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Phenom II x6. Great chip for video editing and such. Cheaper than intel as well. Runs cool, can be overlocked like a mofo
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Old 01-17-2012, 11:51 AM
 
Location: USA
701 posts, read 993,994 times
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I've used this site as a guide to help my son build his own gaming rig. While it's not fool-proof, this site does take a lot of the guesswork out.

They have a section for building workstations: $2500 Workstation | Hardware Revolution

Read through it and see if it helps you any.
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Old 01-17-2012, 12:42 PM
 
Location: Silicon Valley
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Quote:
Originally Posted by fastninja500 View Post
They have a section for building workstations: $2500 Workstation | Hardware Revolution
Tom's Hardware has also had "System Builder Marathon" articles, where they build systems at various price points. The article you referenced does a much better job for someone who needs a true workstation PC though. Their $2500 build uses a Quadro rather than GeForce card, and they briefly mention the differences between workstation and general purpose/gaming video cards. The Tom's Hardware articles are geared towards gamers and general home use.
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Old 01-17-2012, 03:10 PM
 
2,182 posts, read 4,706,348 times
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Quote:
Originally Posted by irman View Post
WorkStation ?

You mean there are computers you can not work on or with ???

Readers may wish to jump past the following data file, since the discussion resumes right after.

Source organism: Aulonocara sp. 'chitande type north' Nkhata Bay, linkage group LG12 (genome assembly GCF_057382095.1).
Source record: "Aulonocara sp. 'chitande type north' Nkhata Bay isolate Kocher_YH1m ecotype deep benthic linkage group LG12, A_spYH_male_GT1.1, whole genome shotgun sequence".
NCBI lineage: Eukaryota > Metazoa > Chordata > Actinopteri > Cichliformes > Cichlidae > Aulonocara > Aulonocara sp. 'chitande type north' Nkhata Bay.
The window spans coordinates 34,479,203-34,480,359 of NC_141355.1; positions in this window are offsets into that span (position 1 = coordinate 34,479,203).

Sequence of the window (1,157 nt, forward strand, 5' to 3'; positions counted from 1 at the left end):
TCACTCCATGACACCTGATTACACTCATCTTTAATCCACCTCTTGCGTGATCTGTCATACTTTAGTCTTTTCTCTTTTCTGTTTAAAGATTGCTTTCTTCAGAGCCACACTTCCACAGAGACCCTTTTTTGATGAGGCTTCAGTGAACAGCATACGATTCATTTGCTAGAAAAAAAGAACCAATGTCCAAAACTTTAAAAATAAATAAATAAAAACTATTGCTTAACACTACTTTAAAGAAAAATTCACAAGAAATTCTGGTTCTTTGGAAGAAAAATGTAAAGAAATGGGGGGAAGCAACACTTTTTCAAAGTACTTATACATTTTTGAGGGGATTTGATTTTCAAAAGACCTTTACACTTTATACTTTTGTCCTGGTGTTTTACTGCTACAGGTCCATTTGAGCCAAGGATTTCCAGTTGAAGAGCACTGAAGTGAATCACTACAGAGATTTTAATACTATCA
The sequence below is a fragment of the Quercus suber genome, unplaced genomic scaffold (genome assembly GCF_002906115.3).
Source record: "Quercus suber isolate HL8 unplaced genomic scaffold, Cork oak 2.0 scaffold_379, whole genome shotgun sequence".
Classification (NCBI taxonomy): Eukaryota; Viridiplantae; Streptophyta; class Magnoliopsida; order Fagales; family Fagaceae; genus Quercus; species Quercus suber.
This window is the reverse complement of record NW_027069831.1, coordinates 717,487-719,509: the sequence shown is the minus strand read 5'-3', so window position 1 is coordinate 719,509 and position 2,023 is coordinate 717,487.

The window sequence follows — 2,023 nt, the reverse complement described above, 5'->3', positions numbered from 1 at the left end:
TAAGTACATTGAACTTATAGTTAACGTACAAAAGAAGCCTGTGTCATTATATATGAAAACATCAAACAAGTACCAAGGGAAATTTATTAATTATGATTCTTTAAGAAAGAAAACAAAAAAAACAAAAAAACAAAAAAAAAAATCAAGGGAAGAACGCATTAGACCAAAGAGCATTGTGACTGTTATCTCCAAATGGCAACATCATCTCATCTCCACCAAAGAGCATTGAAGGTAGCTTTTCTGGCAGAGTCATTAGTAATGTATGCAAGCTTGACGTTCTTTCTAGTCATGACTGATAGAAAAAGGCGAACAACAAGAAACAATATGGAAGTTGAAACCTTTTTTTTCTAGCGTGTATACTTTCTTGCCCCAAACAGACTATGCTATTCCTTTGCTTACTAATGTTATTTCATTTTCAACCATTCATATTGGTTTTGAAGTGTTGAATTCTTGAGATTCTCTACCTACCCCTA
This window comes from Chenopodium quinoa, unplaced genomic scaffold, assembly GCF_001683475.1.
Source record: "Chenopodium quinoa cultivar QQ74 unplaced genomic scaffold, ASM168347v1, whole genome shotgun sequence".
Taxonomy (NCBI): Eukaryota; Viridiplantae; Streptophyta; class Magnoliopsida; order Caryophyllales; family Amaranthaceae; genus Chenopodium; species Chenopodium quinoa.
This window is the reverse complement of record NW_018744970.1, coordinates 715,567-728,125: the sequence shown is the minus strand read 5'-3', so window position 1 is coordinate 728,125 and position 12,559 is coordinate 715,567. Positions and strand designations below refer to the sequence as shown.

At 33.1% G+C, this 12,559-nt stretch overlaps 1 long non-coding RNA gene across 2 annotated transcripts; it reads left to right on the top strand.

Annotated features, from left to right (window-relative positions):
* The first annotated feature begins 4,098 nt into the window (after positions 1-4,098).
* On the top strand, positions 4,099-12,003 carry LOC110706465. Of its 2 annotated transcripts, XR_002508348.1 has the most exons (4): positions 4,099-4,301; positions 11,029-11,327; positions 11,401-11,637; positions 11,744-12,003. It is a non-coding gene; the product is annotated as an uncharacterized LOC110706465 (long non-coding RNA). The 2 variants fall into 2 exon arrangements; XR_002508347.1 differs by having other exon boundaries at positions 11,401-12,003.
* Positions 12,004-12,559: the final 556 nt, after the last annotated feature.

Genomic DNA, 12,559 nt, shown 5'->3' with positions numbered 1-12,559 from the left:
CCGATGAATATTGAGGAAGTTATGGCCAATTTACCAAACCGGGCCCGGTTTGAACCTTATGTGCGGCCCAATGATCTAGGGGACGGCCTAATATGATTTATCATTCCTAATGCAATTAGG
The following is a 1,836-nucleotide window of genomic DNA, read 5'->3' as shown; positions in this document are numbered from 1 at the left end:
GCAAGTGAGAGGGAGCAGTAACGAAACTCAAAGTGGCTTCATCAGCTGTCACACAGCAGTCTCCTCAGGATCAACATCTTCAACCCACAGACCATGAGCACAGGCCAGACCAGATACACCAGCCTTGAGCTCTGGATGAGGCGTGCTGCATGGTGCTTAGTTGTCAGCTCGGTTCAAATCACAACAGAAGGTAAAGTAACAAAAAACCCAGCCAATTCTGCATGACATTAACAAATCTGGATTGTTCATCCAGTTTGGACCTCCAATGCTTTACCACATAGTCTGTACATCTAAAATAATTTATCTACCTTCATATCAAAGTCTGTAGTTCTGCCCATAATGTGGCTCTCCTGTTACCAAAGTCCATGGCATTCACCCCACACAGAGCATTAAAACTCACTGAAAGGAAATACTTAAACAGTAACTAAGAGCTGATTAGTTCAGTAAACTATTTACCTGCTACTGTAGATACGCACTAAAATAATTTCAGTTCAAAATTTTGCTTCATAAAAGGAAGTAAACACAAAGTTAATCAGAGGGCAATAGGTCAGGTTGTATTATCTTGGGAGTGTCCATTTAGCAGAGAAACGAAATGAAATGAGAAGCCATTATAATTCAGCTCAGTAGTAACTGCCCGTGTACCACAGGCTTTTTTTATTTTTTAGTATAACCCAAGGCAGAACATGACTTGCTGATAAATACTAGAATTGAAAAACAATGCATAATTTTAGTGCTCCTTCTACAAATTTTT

Workstation implies a higher end, work-centric (i.e. not just for surfing the web) machine, built specifically to do a task, like 3D rendering or heavy photo and video editing, etc.
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Old 01-17-2012, 07:16 PM
 
Location: London, U.K.
3,035 posts, read 3,376,864 times
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Quote:
Originally Posted by InkandNotes View Post
OK. I need to purchase a workstation for my 3D digital sculpting degree but have no idea where to start other than I know that I want to build it instead of being overcharged for an already made DELL or other brand. I know a little about desktops, but a lot of the more advanced terminology that goes with knowing a dang thing about workstations is over my head at the moment.
I'm an architect, we have two workstations in our practice dedicated to high end 3d visualisation (Mac pros with nvida quadro 4000's). I would seriously advise against a build if you plan on turning pro after you graduate as you will need the warranty and service from the company. Trust me you don't want to waste time messing with computer issues, you will only loose commissions.

For most graphics work a mid level desktop/laptop will be fine - for now as a student just get the best machine you can afford as you only need the power of a workstation for really high end work. 95% of our stuff is done on imacs or macbook pros.